Few of us can claim to not be guilty of at least a purchase or two where we said to ourselves "Only X per month? That's not bad at all!" Using the monthly payment to assess affordability, however, is a financial trap.
Photo by ell brown.
With the variety of ways people can acquire credit and spend money these days it's unsurprising that financial mistakes and misfortunes abound. Over at US News & World Report, they've put together a list of seven common financial mistakes. Among the mistakes they highlight is seeing the monthly bill as an indicator that something is in your budget.
Equating monthly payments with affordability: Far too many of us decide whether we can afford something based on whether we can manage the monthly payment. This is particularly true for homes, cars, and furniture. But just because we can handle a payment does not mean we can truly afford something. Monthly payments also ignore the true cost of ownership. A car, for example, costs a lot more than the monthly payment when you consider insurance, gas, repairs and maintenance. Instead of focusing on the monthly payment, separate needs from wants and evaluate how you might better use the money. If you still have consumer debt, for example, consider paying the debt off before buying something that will commit you to future monthly payments for potentially years to come.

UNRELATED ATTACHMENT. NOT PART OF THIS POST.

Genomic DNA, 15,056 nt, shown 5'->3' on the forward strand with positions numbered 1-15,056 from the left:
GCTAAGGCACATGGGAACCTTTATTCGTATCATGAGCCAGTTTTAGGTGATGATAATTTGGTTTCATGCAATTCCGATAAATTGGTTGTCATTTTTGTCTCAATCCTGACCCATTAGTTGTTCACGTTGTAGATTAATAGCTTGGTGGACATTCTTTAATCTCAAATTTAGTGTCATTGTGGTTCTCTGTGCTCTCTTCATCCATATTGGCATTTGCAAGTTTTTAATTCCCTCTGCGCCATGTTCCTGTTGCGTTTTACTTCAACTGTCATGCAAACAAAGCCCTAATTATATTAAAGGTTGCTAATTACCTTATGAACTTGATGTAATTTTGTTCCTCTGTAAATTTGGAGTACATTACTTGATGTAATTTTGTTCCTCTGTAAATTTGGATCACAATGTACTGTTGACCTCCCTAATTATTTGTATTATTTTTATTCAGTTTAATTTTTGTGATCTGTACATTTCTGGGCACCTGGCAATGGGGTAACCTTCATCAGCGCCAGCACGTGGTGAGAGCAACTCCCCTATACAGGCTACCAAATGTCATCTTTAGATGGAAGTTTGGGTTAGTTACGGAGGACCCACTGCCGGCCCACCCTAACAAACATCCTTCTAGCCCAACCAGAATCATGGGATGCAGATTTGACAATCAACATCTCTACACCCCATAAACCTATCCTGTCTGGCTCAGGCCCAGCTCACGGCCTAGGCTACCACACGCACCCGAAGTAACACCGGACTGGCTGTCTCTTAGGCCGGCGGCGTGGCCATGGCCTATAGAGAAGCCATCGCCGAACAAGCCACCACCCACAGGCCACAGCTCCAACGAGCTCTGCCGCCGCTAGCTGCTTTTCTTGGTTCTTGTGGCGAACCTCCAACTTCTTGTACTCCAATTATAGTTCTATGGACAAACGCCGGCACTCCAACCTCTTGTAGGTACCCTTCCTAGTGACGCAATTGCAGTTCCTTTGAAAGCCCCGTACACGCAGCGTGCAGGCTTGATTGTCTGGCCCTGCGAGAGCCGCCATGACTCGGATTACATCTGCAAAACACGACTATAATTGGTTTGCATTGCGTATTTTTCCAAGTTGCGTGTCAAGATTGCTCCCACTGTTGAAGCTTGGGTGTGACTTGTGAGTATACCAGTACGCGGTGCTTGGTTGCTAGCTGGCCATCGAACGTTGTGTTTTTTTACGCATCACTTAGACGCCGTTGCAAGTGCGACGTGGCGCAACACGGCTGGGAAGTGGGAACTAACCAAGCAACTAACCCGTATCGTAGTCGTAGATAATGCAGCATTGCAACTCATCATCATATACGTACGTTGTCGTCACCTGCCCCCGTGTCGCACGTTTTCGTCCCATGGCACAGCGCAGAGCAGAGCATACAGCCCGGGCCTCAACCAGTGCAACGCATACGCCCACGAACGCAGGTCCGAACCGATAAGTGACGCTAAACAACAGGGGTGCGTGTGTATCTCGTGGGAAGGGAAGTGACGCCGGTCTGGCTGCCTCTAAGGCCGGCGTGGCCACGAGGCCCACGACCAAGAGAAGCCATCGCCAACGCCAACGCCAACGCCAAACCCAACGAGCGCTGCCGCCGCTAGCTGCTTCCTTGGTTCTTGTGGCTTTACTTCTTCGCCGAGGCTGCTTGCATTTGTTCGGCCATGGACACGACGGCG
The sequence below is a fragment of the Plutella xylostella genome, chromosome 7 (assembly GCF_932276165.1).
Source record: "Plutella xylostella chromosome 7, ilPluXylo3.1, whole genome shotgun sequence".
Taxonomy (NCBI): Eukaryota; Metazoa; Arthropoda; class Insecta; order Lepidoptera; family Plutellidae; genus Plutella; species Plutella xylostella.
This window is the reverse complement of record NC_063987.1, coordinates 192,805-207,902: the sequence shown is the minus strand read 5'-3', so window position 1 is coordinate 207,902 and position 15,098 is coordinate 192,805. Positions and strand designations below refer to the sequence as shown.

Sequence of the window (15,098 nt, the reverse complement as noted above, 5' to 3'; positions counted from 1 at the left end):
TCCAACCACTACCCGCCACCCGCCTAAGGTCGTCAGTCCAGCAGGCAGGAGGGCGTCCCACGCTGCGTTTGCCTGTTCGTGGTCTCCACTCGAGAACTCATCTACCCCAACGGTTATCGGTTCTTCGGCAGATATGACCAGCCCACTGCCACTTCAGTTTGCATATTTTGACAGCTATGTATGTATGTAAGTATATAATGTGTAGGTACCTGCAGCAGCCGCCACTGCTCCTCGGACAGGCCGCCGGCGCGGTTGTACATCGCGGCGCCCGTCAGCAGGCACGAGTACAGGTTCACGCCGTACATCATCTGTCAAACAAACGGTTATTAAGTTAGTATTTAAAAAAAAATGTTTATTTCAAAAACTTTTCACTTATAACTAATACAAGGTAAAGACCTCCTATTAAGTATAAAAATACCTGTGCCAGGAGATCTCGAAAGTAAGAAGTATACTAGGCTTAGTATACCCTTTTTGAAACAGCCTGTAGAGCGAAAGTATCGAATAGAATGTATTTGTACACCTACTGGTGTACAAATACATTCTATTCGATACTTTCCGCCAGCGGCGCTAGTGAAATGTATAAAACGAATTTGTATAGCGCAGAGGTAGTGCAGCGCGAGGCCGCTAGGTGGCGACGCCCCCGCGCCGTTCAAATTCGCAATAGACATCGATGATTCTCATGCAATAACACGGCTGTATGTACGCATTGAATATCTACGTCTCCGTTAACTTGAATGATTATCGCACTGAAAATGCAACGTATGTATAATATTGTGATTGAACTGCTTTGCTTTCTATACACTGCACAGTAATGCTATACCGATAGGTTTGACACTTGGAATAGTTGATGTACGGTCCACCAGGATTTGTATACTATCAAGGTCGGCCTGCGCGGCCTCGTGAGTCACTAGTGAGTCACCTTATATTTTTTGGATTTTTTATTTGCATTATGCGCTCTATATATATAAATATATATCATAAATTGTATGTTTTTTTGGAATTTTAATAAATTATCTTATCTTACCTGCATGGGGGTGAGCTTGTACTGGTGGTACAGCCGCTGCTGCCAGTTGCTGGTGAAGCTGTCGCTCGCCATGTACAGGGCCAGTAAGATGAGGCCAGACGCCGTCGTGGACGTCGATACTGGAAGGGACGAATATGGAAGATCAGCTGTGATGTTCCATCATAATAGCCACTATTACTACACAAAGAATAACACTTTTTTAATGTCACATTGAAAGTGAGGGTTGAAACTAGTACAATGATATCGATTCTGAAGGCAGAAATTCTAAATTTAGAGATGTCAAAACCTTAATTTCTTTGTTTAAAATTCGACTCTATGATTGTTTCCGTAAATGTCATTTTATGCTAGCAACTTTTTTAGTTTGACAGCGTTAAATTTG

Shifting your perspective away from "Do I have an extra $200 a month to spend on this thing?" to "Is spending $200 a month plus all the additional expenses on this thing the best use of my money?" will help you channel your money towards more productive uses. Check out the full list of money mistakes at the link below or share your best advice on easily corrected financial choices in the comments below.